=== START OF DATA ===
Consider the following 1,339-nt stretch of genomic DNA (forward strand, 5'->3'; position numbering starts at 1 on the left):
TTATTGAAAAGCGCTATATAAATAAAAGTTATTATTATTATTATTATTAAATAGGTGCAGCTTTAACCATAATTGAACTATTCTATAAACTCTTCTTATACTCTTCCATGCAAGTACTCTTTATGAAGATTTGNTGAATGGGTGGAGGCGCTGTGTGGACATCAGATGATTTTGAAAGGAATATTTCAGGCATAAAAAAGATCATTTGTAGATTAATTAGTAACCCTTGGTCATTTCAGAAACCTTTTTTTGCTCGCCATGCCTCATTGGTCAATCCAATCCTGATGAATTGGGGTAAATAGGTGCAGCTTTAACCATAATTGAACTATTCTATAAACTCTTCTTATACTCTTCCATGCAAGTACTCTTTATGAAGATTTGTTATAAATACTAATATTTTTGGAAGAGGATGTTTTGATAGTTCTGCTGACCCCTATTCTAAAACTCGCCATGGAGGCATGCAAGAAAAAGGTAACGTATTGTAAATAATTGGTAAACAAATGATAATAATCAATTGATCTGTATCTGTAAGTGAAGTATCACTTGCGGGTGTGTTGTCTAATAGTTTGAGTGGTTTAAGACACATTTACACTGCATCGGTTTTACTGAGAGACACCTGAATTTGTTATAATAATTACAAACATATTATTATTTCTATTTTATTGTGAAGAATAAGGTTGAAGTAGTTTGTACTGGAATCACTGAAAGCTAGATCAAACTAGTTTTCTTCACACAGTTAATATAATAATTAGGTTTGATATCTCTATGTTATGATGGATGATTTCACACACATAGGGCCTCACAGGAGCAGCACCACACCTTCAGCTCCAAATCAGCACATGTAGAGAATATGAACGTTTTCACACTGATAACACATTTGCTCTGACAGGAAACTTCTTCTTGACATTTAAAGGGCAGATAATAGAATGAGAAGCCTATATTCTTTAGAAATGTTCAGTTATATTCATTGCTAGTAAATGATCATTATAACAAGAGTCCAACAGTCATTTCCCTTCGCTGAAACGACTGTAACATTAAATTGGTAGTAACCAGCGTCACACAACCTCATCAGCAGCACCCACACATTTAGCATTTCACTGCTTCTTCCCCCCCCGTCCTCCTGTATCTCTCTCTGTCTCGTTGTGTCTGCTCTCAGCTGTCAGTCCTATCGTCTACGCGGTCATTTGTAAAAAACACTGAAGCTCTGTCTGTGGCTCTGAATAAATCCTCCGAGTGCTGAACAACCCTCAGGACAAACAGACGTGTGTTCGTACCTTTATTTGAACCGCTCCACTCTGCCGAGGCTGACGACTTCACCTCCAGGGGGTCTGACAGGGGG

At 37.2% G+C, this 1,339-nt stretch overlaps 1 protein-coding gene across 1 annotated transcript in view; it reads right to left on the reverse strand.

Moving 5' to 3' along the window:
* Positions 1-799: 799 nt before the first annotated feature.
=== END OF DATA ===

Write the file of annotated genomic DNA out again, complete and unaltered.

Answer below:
Consider the following 1,339-nt stretch of genomic DNA (forward strand, 5'->3'; position numbering starts at 1 on the left):
TTATTGAAAAGCGCTATATAAATAAAAGTTATTATTATTATTATTATTAAATAGGTGCAGCTTTAACCATAATTGAACTATTCTATAAACTCTTCTTATACTCTTCCATGCAAGTACTCTTTATGAAGATTTGNTGAATGGGTGGAGGCGCTGTGTGGACATCAGATGATTTTGAAAGGAATATTTCAGGCATAAAAAAGATCATTTGTAGATTAATTAGTAACCCTTGGTCATTTCAGAAACCTTTTTTTGCTCGCCATGCCTCATTGGTCAATCCAATCCTGATGAATTGGGGTAAATAGGTGCAGCTTTAACCATAATTGAACTATTCTATAAACTCTTCTTATACTCTTCCATGCAAGTACTCTTTATGAAGATTTGTTATAAATACTAATATTTTTGGAAGAGGATGTTTTGATAGTTCTGCTGACCCCTATTCTAAAACTCGCCATGGAGGCATGCAAGAAAAAGGTAACGTATTGTAAATAATTGGTAAACAAATGATAATAATCAATTGATCTGTATCTGTAAGTGAAGTATCACTTGCGGGTGTGTTGTCTAATAGTTTGAGTGGTTTAAGACACATTTACACTGCATCGGTTTTACTGAGAGACACCTGAATTTGTTATAATAATTACAAACATATTATTATTTCTATTTTATTGTGAAGAATAAGGTTGAAGTAGTTTGTACTGGAATCACTGAAAGCTAGATCAAACTAGTTTTCTTCACACAGTTAATATAATAATTAGGTTTGATATCTCTATGTTATGATGGATGATTTCACACACATAGGGCCTCACAGGAGCAGCACCACACCTTCAGCTCCAAATCAGCACATGTAGAGAATATGAACGTTTTCACACTGATAACACATTTGCTCTGACAGGAAACTTCTTCTTGACATTTAAAGGGCAGATAATAGAATGAGAAGCCTATATTCTTTAGAAATGTTCAGTTATATTCATTGCTAGTAAATGATCATTATAACAAGAGTCCAACAGTCATTTCCCTTCGCTGAAACGACTGTAACATTAAATTGGTAGTAACCAGCGTCACACAACCTCATCAGCAGCACCCACACATTTAGCATTTCACTGCTTCTTCCCCCCCCGTCCTCCTGTATCTCTCTCTGTCTCGTTGTGTCTGCTCTCAGCTGTCAGTCCTATCGTCTACGCGGTCATTTGTAAAAAACACTGAAGCTCTGTCTGTGGCTCTGAATAAATCCTCCGAGTGCTGAACAACCCTCAGGACAAACAGACGTGTGTTCGTACCTTTATTTGAACCGCTCCACTCTGCCGAGGCTGACGACTTCACCTCCAGGGGGTCTGACAGGGGG

At 37.2% G+C, this 1,339-nt stretch overlaps 1 protein-coding gene across 1 annotated transcript in view; it reads right to left on the reverse strand.

Moving 5' to 3' along the window:
* Positions 1-799: 799 nt before the first annotated feature.